Up and Down: Stephen Drew

The highly touted Stephen Drew exploded onto the big league scene with Arizona towards the end of the 2006 season with a .367 wOBA in 59 games. An inflated .394 mark on balls in play aided his slash stats but we’ve seen three full seasons from Drew since then.

Those first three full seasons have been like an elevator ride for Drew at the plate. Below are his wRC+’s and coinciding BABIP’s since he became the D-Backs regular shortstop:

2007: 76
2008: 111
2009: 90

2007: .267
2008: .322
2009: .288

It’s evident that he’s experienced some goofy BABIP fluctuation. As his BABIP has increased or decreased so has his overall batting line. With the help of the Hardball Times expected BABIP calculator we can adjust Drew’s triple-slash lines after we come up with a new expected BABIP figure. Below are Drew’s expected BABIPs courtesy of the calculator:

2007: .304 +.37 from actual BABIP
2008: .310 -.12 from actual BABIP
2009: .309 +.21 from actual BABIP

Interesting. The range from these three seasons worth of expected batted ball data is only six. Now I’ll show you Drew’s adjusted slash stats assuming that all the extra hits added or subtracted were graciously singles:

2007: .275/.350/.407
2008: .279/.321/.490
2009: .282/.341/.449

Suddenly, Drew looks like a much more consistent player save for the power spike in 2008 when he launched 21 homers. In 2008 Drew gobbled up fastballs for a 16.9 run value. His performance versus fastballs likely attributed to his increase in long balls.

Expect a bounce back season from the soon-to-be 27-year-old. The Fans .280/.336/.459 projection with 17 home runs looks awfully accurate (good job FanGraphers) and closely resembles his xBABIP adjusted line from 2009. He also offers a little more upside after the expected BABIP regression. If Drew runs into a few more fastballs like he did in 2008 it’s very possible that he pops 20+ home runs. The cozy hitting confines of Chase Field can only help him too.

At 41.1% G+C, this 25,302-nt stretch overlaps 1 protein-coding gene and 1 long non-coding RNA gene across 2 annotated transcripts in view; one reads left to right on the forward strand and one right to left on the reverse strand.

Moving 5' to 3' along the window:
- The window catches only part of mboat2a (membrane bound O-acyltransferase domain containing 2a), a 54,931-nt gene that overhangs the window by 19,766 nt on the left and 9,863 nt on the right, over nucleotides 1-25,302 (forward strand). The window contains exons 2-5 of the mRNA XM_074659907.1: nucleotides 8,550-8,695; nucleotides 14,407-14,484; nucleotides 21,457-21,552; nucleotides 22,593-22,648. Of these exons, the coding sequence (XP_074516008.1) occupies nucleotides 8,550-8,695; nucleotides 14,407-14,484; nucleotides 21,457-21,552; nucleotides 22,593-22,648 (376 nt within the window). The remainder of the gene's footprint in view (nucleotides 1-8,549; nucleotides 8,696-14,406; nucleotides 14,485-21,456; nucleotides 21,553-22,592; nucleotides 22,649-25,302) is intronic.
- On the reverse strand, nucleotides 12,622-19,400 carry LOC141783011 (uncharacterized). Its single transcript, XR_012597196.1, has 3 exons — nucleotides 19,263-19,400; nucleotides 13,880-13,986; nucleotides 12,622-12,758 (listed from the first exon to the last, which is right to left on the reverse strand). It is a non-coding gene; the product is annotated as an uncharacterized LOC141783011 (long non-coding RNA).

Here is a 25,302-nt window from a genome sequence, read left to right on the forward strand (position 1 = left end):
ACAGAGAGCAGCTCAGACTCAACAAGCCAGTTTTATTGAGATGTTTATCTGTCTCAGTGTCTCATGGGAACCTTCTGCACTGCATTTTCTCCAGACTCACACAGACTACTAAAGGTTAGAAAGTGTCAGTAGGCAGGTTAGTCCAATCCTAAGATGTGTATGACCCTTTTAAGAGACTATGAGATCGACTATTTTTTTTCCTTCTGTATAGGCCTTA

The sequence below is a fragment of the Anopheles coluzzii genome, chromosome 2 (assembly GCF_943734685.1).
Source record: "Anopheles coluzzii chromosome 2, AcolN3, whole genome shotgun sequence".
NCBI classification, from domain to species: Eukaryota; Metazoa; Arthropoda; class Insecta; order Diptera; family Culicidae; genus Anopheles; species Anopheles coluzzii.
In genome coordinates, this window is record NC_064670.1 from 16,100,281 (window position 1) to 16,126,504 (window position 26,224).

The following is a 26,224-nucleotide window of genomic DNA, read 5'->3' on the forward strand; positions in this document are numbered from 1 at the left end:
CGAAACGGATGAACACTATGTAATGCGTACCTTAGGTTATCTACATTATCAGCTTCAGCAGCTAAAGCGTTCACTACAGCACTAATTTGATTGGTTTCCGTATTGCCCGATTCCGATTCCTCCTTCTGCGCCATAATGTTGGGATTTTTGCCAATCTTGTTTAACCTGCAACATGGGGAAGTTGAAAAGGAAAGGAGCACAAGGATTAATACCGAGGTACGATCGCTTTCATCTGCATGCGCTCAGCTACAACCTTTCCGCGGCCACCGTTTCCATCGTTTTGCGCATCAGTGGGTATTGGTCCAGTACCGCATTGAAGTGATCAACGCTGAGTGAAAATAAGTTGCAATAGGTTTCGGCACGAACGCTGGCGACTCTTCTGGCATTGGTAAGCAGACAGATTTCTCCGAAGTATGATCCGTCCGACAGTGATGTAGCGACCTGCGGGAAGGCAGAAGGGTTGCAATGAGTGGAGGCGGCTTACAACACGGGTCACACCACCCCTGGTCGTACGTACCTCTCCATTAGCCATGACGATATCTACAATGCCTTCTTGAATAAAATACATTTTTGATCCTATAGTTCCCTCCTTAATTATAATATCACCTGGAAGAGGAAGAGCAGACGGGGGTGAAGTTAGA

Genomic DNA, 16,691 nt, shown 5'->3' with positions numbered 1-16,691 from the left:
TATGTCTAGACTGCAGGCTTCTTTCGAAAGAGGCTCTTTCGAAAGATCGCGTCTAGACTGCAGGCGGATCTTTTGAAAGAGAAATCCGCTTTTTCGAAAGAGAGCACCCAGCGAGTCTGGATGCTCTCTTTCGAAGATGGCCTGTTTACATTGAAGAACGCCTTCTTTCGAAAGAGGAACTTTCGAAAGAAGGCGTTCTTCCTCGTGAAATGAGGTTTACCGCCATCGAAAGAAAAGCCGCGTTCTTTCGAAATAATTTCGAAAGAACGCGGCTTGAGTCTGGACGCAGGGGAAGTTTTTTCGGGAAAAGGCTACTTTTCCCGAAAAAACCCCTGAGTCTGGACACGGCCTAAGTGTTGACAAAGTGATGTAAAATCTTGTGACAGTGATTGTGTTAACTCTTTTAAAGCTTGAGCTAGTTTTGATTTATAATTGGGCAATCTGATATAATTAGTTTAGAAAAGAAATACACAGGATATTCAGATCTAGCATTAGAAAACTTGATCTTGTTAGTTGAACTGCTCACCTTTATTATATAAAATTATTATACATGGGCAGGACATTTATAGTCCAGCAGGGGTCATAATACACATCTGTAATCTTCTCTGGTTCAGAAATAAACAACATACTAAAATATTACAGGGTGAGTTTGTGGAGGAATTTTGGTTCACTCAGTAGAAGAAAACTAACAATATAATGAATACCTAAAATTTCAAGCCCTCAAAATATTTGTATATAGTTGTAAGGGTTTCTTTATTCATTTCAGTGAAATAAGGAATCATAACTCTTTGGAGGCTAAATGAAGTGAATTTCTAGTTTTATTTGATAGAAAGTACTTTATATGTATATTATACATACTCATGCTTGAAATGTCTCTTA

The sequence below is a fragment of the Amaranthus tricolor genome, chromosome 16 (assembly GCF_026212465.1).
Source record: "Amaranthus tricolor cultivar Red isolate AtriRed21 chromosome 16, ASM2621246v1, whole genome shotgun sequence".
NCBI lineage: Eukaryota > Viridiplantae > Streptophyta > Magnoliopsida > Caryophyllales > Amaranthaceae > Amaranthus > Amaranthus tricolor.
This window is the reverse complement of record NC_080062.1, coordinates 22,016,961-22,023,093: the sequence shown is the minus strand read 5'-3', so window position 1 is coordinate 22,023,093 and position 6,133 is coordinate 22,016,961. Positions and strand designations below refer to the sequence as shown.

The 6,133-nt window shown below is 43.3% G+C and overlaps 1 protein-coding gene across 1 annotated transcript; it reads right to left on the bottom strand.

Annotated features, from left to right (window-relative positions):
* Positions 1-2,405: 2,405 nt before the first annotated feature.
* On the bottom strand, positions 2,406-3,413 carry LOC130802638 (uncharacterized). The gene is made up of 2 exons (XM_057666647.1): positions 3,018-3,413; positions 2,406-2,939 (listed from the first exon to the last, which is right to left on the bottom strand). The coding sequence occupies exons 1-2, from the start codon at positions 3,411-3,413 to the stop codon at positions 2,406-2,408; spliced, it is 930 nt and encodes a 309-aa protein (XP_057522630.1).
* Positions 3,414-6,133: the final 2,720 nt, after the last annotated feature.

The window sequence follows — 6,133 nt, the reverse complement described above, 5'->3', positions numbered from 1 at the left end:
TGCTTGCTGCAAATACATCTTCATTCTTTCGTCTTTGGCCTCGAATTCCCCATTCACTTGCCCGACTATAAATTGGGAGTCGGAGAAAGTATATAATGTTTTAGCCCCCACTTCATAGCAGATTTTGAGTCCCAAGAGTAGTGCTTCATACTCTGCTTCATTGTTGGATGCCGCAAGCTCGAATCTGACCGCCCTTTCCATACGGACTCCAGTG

Drew’s had varying success at the plate through his first three full seasons and this may make fantasy players a bit gun shy when it comes to selecting Drew during their drafts. Fantasy owners should not fear Drew and he’s a solid shortstop option come the middle rounds of drafts. Don’t be afraid to pull the trigger on Stephen Drew.

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Dan is a Sports Marketing major at Duquesne University and most recently interned with Baseball America. He also spent parts of two seasons as an intern with the Washington Nationals. He aspires to work in a baseball operations department and can be reached at danbudreika@gmail.com.

3 Responses to “Up and Down: Stephen Drew”

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  1. Kampfer says:

    this Drew actually looks like a higher-BABIP guy to me, but then he hits a little more flyballs than he really should.

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  2. Chris CT says:

    Really not predictable enough to draft anywhere high. I also don’t see the reason why you should expect a bounce-back year when the numbers don’t really suggest it.

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  3. Baluga says:

    I’m not sure about Drew. He has some upside, yes, but is a fairly high injury risk and as you noted is inconsistent. I feel like his best case scenario–which would look something like his 2008 season–is not worth drafting him where he is currently going.

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